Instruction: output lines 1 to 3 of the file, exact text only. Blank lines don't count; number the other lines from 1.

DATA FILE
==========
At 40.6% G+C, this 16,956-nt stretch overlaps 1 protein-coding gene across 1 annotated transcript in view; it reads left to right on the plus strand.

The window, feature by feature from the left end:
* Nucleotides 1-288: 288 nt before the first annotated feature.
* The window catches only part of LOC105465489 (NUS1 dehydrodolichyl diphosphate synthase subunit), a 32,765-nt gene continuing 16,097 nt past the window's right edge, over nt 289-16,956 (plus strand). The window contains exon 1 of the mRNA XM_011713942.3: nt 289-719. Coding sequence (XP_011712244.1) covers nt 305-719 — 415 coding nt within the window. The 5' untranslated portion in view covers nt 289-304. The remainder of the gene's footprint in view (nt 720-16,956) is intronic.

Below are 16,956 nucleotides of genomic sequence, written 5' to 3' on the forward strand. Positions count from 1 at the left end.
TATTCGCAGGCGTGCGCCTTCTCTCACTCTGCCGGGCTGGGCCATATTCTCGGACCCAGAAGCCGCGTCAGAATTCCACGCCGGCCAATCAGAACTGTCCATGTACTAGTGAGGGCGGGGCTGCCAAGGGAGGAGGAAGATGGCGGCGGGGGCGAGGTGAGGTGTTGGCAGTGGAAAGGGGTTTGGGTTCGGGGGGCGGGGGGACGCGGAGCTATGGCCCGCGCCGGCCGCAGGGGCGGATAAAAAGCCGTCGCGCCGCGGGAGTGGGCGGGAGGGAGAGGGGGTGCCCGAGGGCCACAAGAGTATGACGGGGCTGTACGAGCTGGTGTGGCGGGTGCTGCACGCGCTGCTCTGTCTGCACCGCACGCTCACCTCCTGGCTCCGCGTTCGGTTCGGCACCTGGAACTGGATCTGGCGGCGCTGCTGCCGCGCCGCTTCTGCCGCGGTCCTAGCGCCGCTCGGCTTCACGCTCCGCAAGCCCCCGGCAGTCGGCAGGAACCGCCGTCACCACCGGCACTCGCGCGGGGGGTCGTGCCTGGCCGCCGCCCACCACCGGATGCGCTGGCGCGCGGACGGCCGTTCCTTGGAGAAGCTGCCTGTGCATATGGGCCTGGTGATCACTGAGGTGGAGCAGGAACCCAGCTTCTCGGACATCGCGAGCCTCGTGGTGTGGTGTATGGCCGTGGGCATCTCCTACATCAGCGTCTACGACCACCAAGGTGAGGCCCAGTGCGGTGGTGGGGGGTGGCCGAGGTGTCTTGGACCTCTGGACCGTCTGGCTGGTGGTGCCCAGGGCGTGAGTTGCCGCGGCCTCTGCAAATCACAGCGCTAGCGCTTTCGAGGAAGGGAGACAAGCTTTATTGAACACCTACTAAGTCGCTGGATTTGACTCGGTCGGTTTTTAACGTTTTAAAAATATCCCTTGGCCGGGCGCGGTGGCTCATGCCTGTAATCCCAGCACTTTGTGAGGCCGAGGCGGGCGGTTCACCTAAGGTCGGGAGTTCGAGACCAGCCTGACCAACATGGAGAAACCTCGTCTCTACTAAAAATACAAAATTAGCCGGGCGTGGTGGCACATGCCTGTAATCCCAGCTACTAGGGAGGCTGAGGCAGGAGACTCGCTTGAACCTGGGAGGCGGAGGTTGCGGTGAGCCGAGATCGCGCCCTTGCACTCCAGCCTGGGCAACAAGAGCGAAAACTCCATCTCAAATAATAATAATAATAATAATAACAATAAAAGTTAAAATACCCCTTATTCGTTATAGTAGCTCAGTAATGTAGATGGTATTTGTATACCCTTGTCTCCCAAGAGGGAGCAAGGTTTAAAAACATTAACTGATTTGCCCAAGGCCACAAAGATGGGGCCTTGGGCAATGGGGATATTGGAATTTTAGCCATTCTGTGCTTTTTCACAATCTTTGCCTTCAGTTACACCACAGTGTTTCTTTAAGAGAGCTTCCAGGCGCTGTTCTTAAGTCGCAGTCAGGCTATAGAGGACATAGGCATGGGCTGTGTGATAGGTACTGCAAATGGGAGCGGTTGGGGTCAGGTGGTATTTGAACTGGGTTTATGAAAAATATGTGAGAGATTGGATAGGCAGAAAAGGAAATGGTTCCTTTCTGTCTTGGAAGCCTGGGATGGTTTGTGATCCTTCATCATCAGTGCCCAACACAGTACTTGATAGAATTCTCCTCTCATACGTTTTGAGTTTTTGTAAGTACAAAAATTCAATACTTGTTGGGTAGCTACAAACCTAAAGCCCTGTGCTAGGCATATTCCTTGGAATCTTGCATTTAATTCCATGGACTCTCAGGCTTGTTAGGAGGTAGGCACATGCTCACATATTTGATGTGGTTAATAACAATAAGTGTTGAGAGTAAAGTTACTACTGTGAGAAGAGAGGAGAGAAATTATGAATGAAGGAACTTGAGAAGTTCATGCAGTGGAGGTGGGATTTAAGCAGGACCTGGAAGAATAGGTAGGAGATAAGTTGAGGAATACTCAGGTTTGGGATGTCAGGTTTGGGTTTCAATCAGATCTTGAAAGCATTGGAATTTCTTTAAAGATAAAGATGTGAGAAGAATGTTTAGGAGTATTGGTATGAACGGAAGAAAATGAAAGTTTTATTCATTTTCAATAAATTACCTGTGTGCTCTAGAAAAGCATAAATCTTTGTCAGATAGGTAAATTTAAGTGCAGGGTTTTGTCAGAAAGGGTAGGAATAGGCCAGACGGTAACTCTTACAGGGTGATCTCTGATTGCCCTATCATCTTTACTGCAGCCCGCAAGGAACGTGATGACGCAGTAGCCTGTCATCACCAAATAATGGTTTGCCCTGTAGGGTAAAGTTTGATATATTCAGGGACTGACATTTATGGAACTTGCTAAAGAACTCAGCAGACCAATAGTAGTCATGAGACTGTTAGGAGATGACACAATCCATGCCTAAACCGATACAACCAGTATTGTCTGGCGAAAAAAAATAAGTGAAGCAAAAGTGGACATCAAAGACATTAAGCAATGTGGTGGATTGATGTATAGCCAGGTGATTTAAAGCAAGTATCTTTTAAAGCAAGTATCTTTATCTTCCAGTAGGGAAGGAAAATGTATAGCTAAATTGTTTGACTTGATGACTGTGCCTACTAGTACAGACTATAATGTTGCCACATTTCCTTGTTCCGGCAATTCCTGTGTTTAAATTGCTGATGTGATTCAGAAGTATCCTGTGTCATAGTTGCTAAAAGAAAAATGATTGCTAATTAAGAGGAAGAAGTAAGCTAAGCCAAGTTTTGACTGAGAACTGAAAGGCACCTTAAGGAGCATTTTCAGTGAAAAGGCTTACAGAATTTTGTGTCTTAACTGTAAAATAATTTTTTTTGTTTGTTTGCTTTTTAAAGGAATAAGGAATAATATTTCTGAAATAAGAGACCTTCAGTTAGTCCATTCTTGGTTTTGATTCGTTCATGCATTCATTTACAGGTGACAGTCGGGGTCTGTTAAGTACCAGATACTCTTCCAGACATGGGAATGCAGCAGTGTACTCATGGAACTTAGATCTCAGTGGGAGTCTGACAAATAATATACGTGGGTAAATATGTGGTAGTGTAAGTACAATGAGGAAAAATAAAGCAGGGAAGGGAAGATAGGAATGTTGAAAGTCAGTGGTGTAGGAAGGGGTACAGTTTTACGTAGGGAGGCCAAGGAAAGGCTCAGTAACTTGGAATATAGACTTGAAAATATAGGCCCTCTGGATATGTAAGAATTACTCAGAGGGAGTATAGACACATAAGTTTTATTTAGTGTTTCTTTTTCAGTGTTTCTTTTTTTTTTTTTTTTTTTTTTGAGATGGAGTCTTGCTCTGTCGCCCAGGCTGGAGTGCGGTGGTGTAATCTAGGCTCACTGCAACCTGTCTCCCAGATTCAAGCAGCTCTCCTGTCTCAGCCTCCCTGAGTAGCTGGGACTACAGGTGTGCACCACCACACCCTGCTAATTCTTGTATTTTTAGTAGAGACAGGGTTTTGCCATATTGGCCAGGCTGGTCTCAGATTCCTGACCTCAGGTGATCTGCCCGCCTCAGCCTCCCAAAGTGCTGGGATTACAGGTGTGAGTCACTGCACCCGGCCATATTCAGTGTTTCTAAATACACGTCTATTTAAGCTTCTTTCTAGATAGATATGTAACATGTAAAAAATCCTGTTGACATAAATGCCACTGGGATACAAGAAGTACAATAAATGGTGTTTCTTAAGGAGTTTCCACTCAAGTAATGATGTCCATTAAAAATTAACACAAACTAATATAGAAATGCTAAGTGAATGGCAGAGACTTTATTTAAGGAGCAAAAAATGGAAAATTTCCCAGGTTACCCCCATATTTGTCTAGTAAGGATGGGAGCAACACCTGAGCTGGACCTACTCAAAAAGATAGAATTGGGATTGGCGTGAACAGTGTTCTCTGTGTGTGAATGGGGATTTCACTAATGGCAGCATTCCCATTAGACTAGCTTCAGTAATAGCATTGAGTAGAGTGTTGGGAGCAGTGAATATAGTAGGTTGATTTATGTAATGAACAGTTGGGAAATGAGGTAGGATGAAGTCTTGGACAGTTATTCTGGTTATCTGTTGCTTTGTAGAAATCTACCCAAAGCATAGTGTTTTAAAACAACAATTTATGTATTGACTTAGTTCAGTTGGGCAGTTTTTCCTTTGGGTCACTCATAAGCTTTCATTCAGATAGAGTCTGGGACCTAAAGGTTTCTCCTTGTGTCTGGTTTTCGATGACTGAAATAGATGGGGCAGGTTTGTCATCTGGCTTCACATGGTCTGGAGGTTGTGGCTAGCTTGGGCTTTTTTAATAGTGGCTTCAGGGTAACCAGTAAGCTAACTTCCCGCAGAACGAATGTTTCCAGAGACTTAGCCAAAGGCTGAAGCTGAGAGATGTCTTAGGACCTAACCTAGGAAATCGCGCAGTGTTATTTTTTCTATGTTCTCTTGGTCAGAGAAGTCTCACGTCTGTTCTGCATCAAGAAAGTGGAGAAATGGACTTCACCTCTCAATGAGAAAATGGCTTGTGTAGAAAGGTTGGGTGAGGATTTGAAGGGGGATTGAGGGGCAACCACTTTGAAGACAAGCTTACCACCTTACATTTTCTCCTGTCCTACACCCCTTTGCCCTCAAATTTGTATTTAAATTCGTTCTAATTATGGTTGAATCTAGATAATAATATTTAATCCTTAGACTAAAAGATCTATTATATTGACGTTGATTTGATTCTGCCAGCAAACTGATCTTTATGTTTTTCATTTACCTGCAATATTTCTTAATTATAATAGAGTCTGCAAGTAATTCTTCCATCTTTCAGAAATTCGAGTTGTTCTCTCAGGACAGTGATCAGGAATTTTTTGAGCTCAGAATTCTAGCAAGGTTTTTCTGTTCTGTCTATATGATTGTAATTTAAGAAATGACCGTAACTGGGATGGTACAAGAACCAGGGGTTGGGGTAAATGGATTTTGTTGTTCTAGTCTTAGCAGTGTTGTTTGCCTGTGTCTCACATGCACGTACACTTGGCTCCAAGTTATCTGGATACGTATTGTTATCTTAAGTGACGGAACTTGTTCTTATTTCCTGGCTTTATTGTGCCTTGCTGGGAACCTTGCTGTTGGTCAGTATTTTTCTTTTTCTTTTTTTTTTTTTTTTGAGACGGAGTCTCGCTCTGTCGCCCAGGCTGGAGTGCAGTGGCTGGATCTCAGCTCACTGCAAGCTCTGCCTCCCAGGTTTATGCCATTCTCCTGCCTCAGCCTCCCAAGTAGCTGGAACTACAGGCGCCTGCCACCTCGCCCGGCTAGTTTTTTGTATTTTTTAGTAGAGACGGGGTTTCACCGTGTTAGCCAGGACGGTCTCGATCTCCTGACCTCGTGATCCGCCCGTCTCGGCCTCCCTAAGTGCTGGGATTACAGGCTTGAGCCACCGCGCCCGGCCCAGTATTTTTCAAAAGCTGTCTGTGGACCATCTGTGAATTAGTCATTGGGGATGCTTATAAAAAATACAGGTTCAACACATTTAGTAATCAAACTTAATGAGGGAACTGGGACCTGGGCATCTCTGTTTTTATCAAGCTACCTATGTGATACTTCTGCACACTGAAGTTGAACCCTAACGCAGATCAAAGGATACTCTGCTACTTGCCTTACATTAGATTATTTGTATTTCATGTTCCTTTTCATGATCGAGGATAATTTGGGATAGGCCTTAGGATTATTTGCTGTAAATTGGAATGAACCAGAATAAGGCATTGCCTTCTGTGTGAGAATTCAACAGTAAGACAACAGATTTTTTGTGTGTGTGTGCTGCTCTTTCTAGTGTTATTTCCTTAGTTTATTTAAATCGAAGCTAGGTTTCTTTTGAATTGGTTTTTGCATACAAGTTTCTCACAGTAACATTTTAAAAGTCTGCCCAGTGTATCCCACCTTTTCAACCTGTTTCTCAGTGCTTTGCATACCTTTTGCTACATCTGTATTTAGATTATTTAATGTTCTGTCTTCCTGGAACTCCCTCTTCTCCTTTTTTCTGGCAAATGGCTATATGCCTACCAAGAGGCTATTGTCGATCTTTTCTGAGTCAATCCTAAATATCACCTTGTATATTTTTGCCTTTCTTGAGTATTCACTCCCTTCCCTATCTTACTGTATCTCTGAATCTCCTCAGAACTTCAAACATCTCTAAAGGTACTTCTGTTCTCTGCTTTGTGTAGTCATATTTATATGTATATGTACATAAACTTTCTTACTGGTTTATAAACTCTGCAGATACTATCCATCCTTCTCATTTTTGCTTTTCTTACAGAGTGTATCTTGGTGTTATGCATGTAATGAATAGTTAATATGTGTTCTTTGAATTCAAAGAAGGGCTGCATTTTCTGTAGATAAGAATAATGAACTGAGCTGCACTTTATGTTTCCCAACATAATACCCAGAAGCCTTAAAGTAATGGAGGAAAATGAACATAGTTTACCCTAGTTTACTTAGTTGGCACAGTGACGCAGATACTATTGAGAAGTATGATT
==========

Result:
At 40.6% G+C, this 16,956-nt stretch overlaps 1 protein-coding gene across 1 annotated transcript in view; it reads left to right on the plus strand.

The window, feature by feature from the left end:
* Nucleotides 1-288: 288 nt before the first annotated feature.